- The Washington Times - Monday, January 5, 2004


The Army is preparing to inform soldiers due to return from Iraq and Afghanistan in the next several months that they will not be allowed to retire or leave the service for 90 days after returning to their home bases, defense officials said yesterday.

The order, known as “stop loss,” is a personnel-management tool whose use reflects the difficulty the Army is having in keeping enough soldiers available to meet worldwide commitments.

Before the war in Iraq, stop-loss authority rarely had been used; it is seen by many as being in conflict with the principle of an all-volunteer military, in which enlisted personnel sign contracts for a specific period of service. It was used first in the 1991 Persian Gulf war.

The Army has not announced the order officially, although Lt. Gen. Dennis Cavin, commander of Army Accessions Command, told CNN on Friday that a new stop-loss order was under consideration. Defense officials discussed some details of the order yesterday on the condition of anonymity.

It is an expansion of a stop-loss order imposed in November on the tens of thousands of soldiers scheduled to deploy to Iraq and Afghanistan this year. They were told that they may not leave the service during their one-year deployment abroad or for 90 days after they return.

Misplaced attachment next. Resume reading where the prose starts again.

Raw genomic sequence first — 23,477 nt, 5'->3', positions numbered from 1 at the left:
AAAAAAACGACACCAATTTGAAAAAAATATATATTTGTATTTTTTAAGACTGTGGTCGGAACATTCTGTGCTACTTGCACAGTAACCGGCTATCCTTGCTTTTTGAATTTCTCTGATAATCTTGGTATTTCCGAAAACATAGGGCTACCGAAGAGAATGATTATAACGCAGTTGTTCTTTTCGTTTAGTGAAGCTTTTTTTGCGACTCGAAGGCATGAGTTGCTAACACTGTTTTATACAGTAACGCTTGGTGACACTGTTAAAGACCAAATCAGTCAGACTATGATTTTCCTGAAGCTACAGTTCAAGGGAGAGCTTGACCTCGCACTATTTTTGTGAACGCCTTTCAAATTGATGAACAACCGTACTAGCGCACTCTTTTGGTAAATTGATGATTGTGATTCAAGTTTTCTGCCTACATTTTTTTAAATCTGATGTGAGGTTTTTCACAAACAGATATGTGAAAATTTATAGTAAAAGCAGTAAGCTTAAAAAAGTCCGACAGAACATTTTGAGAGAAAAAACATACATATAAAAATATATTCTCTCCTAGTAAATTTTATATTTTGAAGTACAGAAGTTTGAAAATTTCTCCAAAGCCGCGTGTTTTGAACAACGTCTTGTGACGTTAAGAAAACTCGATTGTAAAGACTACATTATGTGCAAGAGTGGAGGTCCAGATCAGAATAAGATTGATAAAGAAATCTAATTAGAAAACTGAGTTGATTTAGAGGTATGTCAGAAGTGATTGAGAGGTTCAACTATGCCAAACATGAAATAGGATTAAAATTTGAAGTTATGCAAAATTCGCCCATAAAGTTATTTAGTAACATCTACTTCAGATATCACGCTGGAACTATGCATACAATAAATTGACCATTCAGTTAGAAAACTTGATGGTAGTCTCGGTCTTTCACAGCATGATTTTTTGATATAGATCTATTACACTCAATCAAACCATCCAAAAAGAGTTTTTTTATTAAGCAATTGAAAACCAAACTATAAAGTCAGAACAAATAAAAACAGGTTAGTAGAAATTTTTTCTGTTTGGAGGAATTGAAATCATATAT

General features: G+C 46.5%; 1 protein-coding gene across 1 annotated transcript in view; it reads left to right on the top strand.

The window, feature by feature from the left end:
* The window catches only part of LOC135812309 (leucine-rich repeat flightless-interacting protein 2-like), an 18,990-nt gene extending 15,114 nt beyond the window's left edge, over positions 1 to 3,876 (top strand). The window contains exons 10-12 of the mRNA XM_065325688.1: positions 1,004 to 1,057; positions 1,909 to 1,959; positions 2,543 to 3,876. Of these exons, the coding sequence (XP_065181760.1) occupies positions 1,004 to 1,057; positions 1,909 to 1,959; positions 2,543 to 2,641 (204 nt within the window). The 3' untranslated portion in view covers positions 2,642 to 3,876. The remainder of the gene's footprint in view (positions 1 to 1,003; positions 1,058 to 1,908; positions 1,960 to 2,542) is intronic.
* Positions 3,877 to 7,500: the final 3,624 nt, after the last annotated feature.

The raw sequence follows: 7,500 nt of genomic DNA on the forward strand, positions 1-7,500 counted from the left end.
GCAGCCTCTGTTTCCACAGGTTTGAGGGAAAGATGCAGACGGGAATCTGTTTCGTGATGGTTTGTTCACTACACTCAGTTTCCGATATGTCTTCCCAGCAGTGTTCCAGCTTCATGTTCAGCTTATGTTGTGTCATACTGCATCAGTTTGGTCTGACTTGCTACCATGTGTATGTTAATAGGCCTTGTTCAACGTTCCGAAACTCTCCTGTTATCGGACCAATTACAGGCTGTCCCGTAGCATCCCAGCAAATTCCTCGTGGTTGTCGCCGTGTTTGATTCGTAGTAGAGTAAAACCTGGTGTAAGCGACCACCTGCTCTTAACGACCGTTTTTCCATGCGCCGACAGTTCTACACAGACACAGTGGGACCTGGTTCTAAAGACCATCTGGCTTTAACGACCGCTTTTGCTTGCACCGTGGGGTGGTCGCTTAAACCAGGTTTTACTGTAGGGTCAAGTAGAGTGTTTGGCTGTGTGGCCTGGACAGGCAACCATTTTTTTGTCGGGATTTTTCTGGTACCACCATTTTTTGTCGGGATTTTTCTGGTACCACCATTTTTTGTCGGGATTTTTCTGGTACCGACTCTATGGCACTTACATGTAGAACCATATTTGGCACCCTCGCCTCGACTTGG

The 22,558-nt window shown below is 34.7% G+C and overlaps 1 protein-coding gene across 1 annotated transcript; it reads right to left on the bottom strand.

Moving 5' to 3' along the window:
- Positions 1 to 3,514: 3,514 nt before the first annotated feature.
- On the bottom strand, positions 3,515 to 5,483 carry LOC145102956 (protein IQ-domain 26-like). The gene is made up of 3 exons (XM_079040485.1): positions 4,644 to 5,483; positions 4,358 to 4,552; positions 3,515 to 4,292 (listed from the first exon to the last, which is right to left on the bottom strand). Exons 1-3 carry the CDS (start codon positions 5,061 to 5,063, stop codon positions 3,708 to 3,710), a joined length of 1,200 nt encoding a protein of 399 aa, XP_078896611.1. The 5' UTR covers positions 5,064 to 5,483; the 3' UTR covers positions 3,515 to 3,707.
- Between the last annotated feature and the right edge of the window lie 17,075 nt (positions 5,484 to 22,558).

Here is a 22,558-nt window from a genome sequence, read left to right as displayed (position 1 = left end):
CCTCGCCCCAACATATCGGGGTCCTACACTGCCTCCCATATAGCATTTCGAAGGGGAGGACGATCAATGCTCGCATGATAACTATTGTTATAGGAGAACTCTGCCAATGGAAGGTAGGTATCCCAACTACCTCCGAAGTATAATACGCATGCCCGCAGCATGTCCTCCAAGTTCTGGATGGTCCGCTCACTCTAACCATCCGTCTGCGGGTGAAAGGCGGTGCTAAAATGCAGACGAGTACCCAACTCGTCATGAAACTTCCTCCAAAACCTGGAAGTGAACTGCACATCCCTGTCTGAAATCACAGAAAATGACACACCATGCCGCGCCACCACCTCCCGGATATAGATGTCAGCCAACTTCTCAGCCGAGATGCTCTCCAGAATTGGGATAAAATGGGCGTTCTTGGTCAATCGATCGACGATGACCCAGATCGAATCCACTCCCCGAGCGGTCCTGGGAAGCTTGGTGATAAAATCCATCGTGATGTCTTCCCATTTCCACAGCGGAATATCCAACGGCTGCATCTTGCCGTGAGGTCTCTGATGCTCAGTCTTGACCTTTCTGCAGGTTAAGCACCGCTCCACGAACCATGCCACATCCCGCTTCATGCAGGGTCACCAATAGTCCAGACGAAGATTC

Now the Army is applying the clamp to soldiers scheduled to leave Iraq in a force rotation that begins this month and is expected to be completed by May. Temporarily prohibiting soldiers from retiring or quitting when their enlistment is up can be a hardship for those who had made plans to leave the service, but it does not extend their unit’s stay in Iraq.

The order also prevents soldiers from moving to new assignments during the restricted period.

Among the first combat units to return from Iraq, beginning this month, will be the 101st Airborne Division, based at Fort Campbell, Ky.

The other major units returning this year are the 1st Armored Division, the 4th Infantry Division, the 173rd Airborne Brigade, the 2nd Light Cavalry Regiment, the 3rd Armored Cavalry Regiment and elements of the 82nd Airborne Division.

The expanded restriction also applies to the U.S. soldiers due to be replaced in Afghanistan this year.

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